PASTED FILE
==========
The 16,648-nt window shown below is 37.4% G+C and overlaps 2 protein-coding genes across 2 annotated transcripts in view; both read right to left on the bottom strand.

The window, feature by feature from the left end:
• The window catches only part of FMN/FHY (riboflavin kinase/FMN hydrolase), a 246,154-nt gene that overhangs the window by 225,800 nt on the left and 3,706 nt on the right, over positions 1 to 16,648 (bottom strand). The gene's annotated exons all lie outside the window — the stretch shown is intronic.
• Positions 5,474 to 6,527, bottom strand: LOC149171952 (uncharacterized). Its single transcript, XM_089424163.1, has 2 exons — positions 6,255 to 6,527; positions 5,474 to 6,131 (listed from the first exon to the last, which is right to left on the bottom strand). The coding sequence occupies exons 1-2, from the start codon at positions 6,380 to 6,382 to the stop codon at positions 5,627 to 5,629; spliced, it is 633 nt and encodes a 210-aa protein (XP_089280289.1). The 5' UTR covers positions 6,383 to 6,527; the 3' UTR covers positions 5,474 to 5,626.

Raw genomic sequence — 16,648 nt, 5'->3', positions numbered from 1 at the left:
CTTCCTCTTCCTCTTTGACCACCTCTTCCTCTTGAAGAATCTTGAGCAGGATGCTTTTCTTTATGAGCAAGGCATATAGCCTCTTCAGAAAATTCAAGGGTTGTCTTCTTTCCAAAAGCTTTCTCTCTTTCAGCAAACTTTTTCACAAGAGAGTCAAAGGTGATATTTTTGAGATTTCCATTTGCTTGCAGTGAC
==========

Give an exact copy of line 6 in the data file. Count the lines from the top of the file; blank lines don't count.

CTTCCTCTTCCTCTTTGACCACCTCTTCCTCTTGAAGAATCTTGAGCAGGATGCTTTTCTTTATGAGCAAGGCATATAGCCTCTTCAGAAAATTCAAGGGTTGTCTTCTTTCCAAAAGCTTTCTCTCTTTCAGCAAACTTTTTCACAAGAGAGTCAAAGGTGATATTTTTGAGATTTCCATTTGCTTGCAGTGAC